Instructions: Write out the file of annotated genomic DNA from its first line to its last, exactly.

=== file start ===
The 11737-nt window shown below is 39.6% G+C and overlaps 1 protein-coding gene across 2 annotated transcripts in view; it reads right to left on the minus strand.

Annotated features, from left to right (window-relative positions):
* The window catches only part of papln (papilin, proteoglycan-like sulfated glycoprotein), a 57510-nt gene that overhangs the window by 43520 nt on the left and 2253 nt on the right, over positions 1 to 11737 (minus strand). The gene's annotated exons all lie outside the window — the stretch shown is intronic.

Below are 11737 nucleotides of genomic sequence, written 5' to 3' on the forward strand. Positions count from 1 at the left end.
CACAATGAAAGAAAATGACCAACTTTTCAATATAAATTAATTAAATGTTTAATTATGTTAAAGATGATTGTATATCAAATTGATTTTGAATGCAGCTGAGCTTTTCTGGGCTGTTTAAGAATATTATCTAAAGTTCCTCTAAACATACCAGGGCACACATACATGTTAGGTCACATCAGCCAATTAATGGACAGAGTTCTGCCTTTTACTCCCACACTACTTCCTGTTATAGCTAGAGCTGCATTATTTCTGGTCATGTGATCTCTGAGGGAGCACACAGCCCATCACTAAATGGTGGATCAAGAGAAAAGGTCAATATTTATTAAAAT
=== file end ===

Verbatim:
The 11737-nt window shown below is 39.6% G+C and overlaps 1 protein-coding gene across 2 annotated transcripts in view; it reads right to left on the minus strand.

Annotated features, from left to right (window-relative positions):
* The window catches only part of papln (papilin, proteoglycan-like sulfated glycoprotein), a 57510-nt gene that overhangs the window by 43520 nt on the left and 2253 nt on the right, over positions 1 to 11737 (minus strand). The gene's annotated exons all lie outside the window — the stretch shown is intronic.

Below are 11737 nucleotides of genomic sequence, written 5' to 3' on the forward strand. Positions count from 1 at the left end.
CACAATGAAAGAAAATGACCAACTTTTCAATATAAATTAATTAAATGTTTAATTATGTTAAAGATGATTGTATATCAAATTGATTTTGAATGCAGCTGAGCTTTTCTGGGCTGTTTAAGAATATTATCTAAAGTTCCTCTAAACATACCAGGGCACACATACATGTTAGGTCACATCAGCCAATTAATGGACAGAGTTCTGCCTTTTACTCCCACACTACTTCCTGTTATAGCTAGAGCTGCATTATTTCTGGTCATGTGATCTCTGAGGGAGCACACAGCCCATCACTAAATGGTGGATCAAGAGAAAAGGTCAATATTTATTAAAAT